Of all the things one can miss about a country after departure, the banking system probably shouldn’t be at the top of the list. For this ex-expat, however, it is actually one of the things I miss about Germany. The banking system there has arrived in the digital age, and North America is left in the dust.
For starters: put away the checkbook. Nobody in Germany has written a check in decades. When I arrived in 2000, checks were already obsolete. I was confused at the time: how do you pay individual people when you don’t have cash? The answer: bank transfers. In those dark ages of the internet, you paid others by filling out a paper Überweisung (transfer) slip, and giving it to your bank (possible via drop-box at most branches). This is still possible, and often for one-off bills you will receive the invoice with a pre-filled Überweisung in the mail. Unlike a check, the Überweisung is not handed to the recipient. Rather, the bank information for the recipient is filled out, along with your bank information, and this is processed at the debtor’s bank, then the money is transferred to the recipient.
Online banking has been an overwhelming success in Germany, and the paper Überweisung slip is now superfluous for anyone with an internet connection. The bank information can easily be filled out online, and submitted with a TAN (Transaktionsnummer, transaction number) which is a secret code to keep the transaction secure. Payment of bills and transferral of funds was never this easy! It is even possible to complete international money transfers via an Auslandsüberweisung (international transfer) if you have the relevant SWIFT code or IBAN. There is very little need for ever making it into a branch office, as almost all banking can be done online. That’s good news for the working population, as bank hours tend to be very limited.
As a comparison, here in Canada I have discovered that check- (or cheque-) writing is still very popular 13 years later. While many regular payments for utilities and rent can be deducted automatically from your account, and salary paid via direct deposit, there is no simple way to transfer money between different banks and accounts. Recently, banks have added the option of an email transfer, which seems dodgy at best (and costs about $1 per transaction). Any international transfer must be done at a branch office. Naturally, banks must stay open to meet the demands of the customers, and in Toronto they are open both Saturday and Sunday, with weeknight hours until 8pm. I have asked about their relatively archaic banking system, and was informed that it would be too expensive to upgrade the entire system, especially without any consumer demand.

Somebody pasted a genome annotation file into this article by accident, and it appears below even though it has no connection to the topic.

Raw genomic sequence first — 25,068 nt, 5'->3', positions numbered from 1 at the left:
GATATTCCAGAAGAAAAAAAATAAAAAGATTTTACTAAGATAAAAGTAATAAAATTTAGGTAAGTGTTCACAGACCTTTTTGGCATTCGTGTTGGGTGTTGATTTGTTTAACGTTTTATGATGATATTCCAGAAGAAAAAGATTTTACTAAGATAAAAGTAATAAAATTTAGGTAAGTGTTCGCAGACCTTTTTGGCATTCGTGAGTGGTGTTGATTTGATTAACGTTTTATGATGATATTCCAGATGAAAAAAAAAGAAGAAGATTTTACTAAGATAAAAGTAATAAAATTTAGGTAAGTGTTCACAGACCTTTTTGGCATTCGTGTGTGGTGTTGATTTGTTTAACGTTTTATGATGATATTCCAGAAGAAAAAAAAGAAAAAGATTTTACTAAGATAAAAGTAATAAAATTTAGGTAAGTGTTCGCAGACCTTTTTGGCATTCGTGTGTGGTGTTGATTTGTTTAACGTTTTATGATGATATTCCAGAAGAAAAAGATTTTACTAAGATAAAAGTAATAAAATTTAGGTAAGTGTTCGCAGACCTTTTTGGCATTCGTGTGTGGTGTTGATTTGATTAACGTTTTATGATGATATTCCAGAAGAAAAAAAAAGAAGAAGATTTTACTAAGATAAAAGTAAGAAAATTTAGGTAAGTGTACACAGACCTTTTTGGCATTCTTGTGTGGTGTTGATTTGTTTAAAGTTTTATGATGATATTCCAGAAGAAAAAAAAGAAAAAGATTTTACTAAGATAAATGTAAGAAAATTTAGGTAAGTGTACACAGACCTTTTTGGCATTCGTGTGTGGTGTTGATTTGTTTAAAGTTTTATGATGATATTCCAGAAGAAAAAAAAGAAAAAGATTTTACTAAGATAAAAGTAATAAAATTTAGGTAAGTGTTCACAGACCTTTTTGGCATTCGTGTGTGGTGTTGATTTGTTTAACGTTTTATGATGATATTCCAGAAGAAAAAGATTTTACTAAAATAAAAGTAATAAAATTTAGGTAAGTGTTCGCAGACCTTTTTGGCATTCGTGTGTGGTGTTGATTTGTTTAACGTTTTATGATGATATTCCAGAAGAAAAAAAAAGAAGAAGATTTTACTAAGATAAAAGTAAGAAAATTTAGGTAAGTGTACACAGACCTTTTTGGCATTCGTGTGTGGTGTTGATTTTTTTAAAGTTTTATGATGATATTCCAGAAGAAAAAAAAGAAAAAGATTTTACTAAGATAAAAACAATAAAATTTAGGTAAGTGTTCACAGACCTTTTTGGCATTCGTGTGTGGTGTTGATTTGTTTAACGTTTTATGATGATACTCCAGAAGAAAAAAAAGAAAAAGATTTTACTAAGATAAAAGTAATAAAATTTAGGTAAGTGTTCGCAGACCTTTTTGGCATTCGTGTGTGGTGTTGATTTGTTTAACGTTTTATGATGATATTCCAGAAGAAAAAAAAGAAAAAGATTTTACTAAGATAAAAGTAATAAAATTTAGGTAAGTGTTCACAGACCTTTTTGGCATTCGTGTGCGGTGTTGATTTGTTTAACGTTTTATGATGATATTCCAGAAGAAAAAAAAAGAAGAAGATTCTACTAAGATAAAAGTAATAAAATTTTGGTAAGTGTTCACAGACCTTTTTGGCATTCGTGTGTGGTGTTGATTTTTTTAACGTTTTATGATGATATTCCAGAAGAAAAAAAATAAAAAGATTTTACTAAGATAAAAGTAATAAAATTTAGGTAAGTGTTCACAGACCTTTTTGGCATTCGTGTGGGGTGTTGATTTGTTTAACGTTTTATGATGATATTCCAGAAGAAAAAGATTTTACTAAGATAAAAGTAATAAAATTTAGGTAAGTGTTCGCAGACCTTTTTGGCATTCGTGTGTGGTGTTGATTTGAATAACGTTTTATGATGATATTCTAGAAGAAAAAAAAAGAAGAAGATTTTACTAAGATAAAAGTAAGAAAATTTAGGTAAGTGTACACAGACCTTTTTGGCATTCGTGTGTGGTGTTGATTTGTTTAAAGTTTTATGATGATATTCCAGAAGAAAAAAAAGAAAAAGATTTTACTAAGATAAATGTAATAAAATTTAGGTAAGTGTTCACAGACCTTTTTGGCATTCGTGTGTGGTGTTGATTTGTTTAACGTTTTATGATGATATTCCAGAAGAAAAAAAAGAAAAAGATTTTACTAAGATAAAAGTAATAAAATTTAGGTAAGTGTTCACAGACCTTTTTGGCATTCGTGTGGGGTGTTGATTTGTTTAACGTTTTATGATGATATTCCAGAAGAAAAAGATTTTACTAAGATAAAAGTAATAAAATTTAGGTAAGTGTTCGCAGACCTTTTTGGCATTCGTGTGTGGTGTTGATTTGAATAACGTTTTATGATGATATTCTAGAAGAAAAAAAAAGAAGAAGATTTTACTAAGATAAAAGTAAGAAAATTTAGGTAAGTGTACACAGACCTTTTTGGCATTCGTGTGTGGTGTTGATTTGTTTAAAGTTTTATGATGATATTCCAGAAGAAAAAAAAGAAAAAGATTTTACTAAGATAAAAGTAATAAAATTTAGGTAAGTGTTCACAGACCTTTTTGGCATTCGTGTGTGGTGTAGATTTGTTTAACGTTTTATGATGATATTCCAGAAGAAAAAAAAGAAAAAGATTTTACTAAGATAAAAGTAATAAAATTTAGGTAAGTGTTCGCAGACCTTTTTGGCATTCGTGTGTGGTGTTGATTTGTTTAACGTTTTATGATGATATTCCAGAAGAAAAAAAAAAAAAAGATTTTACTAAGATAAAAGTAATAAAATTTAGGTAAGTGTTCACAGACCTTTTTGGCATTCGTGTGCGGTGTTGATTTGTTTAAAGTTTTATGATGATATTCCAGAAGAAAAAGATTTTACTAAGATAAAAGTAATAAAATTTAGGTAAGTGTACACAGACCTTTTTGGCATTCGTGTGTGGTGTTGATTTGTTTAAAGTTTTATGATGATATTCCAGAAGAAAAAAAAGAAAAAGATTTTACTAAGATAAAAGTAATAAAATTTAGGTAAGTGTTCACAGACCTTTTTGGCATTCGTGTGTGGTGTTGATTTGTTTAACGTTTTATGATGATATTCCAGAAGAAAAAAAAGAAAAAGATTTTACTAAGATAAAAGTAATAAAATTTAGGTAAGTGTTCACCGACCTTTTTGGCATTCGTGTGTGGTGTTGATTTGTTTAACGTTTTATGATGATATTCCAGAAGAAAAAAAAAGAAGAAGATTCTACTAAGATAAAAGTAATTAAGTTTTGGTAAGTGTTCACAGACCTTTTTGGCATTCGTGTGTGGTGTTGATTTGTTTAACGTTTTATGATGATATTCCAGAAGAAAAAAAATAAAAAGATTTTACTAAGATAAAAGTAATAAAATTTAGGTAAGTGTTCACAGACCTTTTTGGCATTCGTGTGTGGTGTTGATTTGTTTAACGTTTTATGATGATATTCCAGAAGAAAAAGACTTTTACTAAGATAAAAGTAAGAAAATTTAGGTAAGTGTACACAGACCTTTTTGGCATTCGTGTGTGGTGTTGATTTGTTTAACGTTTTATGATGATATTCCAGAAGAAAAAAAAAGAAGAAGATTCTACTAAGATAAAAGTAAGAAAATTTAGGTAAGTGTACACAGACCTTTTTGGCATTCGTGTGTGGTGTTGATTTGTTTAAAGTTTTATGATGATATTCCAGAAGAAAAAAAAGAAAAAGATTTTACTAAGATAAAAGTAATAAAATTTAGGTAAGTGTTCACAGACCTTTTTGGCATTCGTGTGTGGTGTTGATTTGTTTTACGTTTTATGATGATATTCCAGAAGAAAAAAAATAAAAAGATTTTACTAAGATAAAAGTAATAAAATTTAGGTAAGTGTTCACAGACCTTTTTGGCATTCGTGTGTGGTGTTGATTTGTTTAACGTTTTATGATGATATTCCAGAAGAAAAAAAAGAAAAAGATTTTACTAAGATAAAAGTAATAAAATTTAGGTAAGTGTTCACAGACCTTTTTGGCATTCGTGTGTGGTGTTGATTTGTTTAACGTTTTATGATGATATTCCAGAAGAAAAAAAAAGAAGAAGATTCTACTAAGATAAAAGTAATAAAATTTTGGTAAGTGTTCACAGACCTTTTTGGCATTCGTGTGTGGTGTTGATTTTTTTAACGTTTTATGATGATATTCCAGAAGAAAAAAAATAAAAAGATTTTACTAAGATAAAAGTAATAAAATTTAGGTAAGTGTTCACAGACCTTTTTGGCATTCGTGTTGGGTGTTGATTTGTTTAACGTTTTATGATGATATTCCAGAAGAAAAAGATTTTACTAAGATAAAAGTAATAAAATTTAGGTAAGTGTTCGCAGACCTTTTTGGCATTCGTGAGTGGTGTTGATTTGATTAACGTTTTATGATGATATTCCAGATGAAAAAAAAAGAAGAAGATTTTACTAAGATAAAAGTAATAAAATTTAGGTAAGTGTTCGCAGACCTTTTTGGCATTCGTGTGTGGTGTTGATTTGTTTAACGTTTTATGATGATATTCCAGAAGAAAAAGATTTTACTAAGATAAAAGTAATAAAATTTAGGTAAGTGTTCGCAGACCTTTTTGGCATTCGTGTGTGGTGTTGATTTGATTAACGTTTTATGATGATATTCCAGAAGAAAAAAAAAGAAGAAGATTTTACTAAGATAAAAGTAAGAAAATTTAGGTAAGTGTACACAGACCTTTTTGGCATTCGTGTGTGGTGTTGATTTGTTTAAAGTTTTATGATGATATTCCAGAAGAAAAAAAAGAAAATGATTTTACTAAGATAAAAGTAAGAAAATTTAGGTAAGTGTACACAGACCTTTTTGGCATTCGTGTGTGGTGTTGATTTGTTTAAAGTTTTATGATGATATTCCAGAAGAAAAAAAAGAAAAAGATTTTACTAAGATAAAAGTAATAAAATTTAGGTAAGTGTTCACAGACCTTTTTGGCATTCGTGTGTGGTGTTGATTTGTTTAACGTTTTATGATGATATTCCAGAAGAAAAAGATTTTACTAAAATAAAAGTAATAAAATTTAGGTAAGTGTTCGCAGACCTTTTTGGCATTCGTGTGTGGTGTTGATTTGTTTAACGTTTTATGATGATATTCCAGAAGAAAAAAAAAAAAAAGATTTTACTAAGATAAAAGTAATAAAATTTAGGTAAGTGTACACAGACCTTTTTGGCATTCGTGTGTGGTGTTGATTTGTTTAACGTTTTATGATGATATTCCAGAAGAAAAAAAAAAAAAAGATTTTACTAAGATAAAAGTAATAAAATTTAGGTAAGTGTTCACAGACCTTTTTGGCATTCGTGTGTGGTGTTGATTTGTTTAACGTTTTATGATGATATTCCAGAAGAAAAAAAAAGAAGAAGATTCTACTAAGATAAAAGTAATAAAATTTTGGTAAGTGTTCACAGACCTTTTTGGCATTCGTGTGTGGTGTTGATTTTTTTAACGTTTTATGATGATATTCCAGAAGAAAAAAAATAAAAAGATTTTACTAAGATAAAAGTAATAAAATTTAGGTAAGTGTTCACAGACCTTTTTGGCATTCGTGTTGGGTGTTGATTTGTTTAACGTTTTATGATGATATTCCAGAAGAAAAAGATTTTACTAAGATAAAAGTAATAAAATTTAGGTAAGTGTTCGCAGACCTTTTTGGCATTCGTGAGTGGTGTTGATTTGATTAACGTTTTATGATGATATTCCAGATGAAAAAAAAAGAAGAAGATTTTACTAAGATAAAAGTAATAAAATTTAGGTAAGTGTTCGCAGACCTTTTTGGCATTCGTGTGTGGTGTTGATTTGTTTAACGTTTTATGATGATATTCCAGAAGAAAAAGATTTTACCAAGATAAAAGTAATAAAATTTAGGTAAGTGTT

North America doesn’t know what it’s missing in banking.
Despite the fantastic ease of online banking, there is one small caveat to keep in mind when opening your German bank account. Not all German banks issue cash cards that work internationally. My local state-owned bank in Baden-Württemberg, for instance, issued a cash card that only worked in Germany. Since I regularly wanted access to my funds outside of the country, this was a major issue and I eventually had to close the account. National banks and the Volksbank co-operative issue cash cards that work everywhere.
When you arrive in Germany, open your Girokonto (Giro from the Italian for circle, as the money circulates through the account), sign up for internet banking, and set up your payments. You can schedule your monthly rent payment to be transferred automatically; you can schedule quarterly payments in advance for the entire year. The utilities companies will send you forms to arrange for automatic withdrawal of your monthly payments. And your employer will collect your bank details for direct deposit of your salary. After that first day at the bank, you may never enter another branch until you close your account.
For more information on where and how to use your German debit card (EC card), read this post from the blog in 2009.